Since I went into ‘Gypsy’
so fast,I was constantly trying to catch up. Ethel Merman, 
on the other hand, had her performance all mapped out.
It never changed. She would 
never look me in the eyes.
She would only look at my
forehead. Here I was learning all theseincredible things at 
The Actors Studio, but 
Ethel Merman wouldn’t even
look me in the eyes?

I found this fascinating,  because
she could always tear up during
“Rose’s Turn.” I used to stand in
the wings every night and watch her,
wondering how this
performer, who wouldn’t connect with me at all on stage,
could be so emotionally available during her song?

It didn’t make sense.
But then nothing made sense
to me at the time.

Everything was confusing.

In 1959, a young Southern Debutante was cast in what was to become one of the greatest musicals of all time. How Lane Bradbury went from Atlanta High Society to creating the role of Dainty June in the original production of Gypsy (directed by Jerome Robbins and starring Ethel Merman) is told in this musical memoir, which Lane has performed to wildly enthusiastic audiences from the Strasberg Institute in Los Angeles to the intimate 54 Below in New York.

Here's a few minutes from the May 8, 2015 performance at 54 Below:

"The show is written for her by Doug DeVita, who creates just the right pace and tone. ...Though the stories themselves are Lane’s own, DeVita deftly shapes the evening by giving them a sophisticated framework from which to sing out, baby, between songs by Jule Styne, Steven Schwartz, and Harold Karr."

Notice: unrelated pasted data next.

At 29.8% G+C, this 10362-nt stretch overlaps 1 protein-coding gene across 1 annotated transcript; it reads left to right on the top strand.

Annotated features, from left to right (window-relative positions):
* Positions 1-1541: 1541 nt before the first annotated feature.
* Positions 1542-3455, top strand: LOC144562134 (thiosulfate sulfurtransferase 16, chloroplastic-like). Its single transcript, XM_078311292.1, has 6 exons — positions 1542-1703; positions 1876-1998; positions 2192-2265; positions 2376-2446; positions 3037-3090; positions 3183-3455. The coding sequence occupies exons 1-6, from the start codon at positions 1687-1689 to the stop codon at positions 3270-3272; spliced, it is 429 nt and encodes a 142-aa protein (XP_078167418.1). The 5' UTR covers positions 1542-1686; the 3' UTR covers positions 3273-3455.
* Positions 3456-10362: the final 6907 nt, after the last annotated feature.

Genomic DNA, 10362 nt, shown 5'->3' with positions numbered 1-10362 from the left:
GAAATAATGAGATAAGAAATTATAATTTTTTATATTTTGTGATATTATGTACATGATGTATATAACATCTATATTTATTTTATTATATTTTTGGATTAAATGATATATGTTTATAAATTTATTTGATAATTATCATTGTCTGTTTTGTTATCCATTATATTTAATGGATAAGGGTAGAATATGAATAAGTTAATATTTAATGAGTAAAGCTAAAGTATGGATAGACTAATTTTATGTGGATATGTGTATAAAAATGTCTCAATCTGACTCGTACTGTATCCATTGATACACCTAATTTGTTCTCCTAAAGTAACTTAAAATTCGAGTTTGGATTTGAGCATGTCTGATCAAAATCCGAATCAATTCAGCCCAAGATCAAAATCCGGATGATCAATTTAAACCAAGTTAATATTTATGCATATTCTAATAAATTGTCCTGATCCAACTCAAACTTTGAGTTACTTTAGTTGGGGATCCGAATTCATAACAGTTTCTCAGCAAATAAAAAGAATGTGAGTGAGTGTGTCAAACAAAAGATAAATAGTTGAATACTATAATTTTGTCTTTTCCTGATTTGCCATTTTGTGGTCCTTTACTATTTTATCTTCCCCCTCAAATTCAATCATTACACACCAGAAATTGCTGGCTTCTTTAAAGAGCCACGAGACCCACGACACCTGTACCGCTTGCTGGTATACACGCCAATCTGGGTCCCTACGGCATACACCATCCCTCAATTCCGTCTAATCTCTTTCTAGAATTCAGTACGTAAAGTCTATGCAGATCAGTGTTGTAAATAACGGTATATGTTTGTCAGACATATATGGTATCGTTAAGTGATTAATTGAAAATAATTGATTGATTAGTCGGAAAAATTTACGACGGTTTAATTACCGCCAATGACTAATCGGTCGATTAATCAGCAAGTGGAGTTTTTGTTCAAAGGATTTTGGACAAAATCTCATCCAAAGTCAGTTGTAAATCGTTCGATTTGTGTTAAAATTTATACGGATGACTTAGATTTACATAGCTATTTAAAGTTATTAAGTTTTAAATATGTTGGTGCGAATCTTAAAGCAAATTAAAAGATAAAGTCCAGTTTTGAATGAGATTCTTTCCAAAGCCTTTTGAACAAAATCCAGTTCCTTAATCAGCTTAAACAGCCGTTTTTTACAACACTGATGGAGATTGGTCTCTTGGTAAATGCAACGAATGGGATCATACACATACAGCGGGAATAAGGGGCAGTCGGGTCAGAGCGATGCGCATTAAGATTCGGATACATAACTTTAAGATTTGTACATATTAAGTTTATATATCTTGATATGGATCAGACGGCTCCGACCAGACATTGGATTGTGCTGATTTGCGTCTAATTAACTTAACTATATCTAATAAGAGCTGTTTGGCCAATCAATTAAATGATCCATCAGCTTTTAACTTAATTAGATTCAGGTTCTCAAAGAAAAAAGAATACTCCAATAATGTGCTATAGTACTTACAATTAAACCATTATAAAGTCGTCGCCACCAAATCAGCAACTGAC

Dorian Palumbo | Drama Queens Reviews

Read the full review

"Bradbury’s remembrances have been arranged
in an appealingly structured script by Doug DeVita
that weaves in a string of smartly chosen songs —standards as well as special material."

– Mark Dundas Wood | BistroAwards.com
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"Her stories are fun, especially when she talks about her time in the original Broadway production of Gypsy... Doug did an excellent job of weaving Lane's life into Let Me Entertain You, Again."
– Adam Rothenberg | Call Me Adam
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"Returning finally to the city she once had so much enthusiasm for (she celebrates her arrival with a breathless, joyous version of “Another Hundred People”), she enchants the audience with her stories and songs."

– Bart Greenberg | Night Life Exchange
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"Don't Tell Mama set the stage for Lane Bradbury, Broadway’s original “Dainty June” to entertain audiences. ...enhanced by Joe Goodrich’s accompaniment and Doug DeVita’s writing, expertly weaving Bradbury’s past to complement the score."
– Amy Carothers | NYC Travels
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"Between solid performances of touchstone career highlights, she teases with coy but juicy reminiscences of backstage drama and tough life choices worthy of their own musical. In the words of Sondheim, 'You'll have a real good time, yes sir!'"
Bob Ost | Theater Resources Unlimited

"You should let Lane Bradbury entertain you again because she continues to light up the stage with an energy & enthusiasm like no other!"
– Adam Rothenberg | Call Me Adam

"Gorgeous – the way she sings, speaks and captivates an audience... Bradbury invites us into her life, so that we feel the impulses of her imagination, the joy, the heartbreak and the triumph. And we learn to accept the reality that life isn't all roses – but we need that part, too, in order for the roses to grow into their fullness and strength."
– Cynthia Bond Perry, Author / Dance Reviewer | Arts Atlanta


To information about booking this show, contact Stephen Hanks at Cabaret Life Productions

RUNNING TIME: 50 minutes

And check out Lane's website:



Photos © 2013 Angelique Antoniou

© 2016 by Doug DeVita
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